Mark Boileau of Dallas recently bought a new Toyota Prius with the help of a “convenience check” issued by his credit card company. But his experience turned out to be an enormous inconvenience.
He gave the Toyota dealer a $1,000 convenience check for a down payment and drove off with his new Prius. But three weeks later, the credit card company called Mark and said it had refused his check.
“I was devastated. To me, this was like bouncing a check,” Mark lamented. “I had taken possession on the car, I didn’t know where else I was going to get the $1,000, I had put miles on the new car and my old car was gone.”
Consistently avoiding late payments and always within his credit limit, Mark was baffled. Why was the credit card company pulling the plug?
The issuer apparently had pulled Mark’s credit report and decided he was using too much credit. Indeed, Mark’s customer account agreement stated that a convenience check may be declined “for any reason.” Furthermore, the agreement allowed the issuer to lower the cardholder’s credit limit or decline credit card transactions and even add the appropriate over-the-limit fees.
Rarely has a consumer product been marketed as a “convenience” that is as inconvenient as convenience checks. These checks, imprinted with name and address, often arrive unsolicited in the mailbox of credit cardholders. New cardholders typically receive them within weeks of opening an account, often near holiday shopping seasons.
Credit card issuers want customers to think of convenience checks as an ordinary, reliable check, but often strings are attached. In the small print of a cardholder agreement, one might notice various conditions for acceptance. For example, before accepting and processing a convenience check, the issuer may review the cardholder’s credit report to determine if he or she has gone on a spending spree or defaulted on an agreement with another creditor.
Convenience checks usually qualify for the highest interest rate applied to cash advances, making their use very expensive. The typical agreement also says the cardholder is responsible for the entire amount of the check, unlike the $50 liability limit on a stolen or unauthorized use of a credit card.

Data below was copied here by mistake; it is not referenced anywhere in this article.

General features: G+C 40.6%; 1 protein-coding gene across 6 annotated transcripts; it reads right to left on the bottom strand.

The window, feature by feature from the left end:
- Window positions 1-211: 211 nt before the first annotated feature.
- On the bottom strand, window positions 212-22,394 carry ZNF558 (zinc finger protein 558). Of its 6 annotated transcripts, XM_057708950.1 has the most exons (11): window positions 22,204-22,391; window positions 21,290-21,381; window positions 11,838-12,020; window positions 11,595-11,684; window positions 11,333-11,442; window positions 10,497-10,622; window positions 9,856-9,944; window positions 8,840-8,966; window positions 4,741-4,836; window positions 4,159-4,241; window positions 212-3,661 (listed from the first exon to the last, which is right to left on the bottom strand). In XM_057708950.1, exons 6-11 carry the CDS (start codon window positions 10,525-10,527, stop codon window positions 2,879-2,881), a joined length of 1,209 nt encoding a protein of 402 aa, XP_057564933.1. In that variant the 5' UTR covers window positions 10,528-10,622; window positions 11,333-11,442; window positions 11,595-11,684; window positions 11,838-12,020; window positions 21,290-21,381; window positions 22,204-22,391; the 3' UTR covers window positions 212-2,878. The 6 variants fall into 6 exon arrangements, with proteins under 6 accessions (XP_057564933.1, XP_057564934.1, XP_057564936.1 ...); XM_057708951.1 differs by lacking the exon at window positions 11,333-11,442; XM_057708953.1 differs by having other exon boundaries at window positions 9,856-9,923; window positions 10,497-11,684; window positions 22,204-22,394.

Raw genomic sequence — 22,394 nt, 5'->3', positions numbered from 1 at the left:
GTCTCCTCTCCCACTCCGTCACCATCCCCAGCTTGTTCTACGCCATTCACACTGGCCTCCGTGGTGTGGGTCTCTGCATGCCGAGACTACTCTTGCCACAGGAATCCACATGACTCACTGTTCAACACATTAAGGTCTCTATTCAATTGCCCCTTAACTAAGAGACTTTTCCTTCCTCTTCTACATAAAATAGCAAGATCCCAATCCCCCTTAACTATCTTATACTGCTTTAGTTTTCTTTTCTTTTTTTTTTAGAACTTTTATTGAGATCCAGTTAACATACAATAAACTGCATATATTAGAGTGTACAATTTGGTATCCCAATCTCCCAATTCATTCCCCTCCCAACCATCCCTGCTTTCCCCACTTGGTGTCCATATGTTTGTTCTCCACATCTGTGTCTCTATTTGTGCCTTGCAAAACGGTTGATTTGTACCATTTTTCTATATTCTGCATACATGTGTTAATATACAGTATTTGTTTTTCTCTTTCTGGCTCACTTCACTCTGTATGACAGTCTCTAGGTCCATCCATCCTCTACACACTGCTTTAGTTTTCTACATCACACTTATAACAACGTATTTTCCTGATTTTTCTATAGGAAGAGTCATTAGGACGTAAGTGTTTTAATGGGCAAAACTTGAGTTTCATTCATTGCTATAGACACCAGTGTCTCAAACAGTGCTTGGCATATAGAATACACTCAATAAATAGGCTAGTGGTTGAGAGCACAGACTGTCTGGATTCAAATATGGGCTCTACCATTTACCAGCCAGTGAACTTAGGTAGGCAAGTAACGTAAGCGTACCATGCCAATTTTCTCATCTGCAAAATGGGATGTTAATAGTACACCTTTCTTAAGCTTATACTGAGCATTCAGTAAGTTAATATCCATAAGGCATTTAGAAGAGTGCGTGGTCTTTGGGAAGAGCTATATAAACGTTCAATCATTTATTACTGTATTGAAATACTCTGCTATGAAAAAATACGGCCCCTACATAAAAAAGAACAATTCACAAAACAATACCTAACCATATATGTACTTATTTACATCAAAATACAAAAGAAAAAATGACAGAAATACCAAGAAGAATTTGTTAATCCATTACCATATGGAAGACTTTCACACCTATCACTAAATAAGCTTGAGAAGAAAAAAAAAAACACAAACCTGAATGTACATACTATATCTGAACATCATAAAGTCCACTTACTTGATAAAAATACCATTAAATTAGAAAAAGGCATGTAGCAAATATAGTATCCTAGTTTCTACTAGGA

When a cardholder receives a newly issued credit card, he or she usually is required to call a toll-free number to activate the card, and probably received a letter alerting that the card had been mailed. But few, if any, security measures are in place for those who receive convenience checks in the mail. That makes the checks a favorite target of thieves, who often steal them from unlocked mailboxes.
“Convenience checks are a nuisance, and I send them straight to the shredder,” says Lynne Durrant of the University of Arizona Cooperative Extension. “But I am concerned that they are a great temptation for others to sink further in debt.”
Durrant says it may be prove difficult to stop the flow of these checks to your mailbox. “I tried to opt out of receiving them last year from an account I had opened a few weeks earlier. They said they would do the paperwork but that it could take as long as 90 days for me to stop receiving them because it was already ‘in the system.’ When five or six months went by and I was still receiving them, I called and canceled the account itself. Voila! The checks stopped coming immediately.”
According to Lucy Lazarony of Bankrate.com, “If you use them, it will cost you. If you lose them, it could cost you even more. When it comes to convenience checks, there’s plenty to be wary about… They come with hefty fees – as much as five percent of the check amount – and steep interest rates – often 20 percent or more.”
If you receive unsolicited and unwanted convenience checks, shred them immediately. Contact the issuers and ask to stop sending them. Should you decide to keep convenience checks for possible future use, put them in a safe place and do not tell anyone you have them. And remember that just because someone sent them to you, there is no guarantee that the issuer will accept them.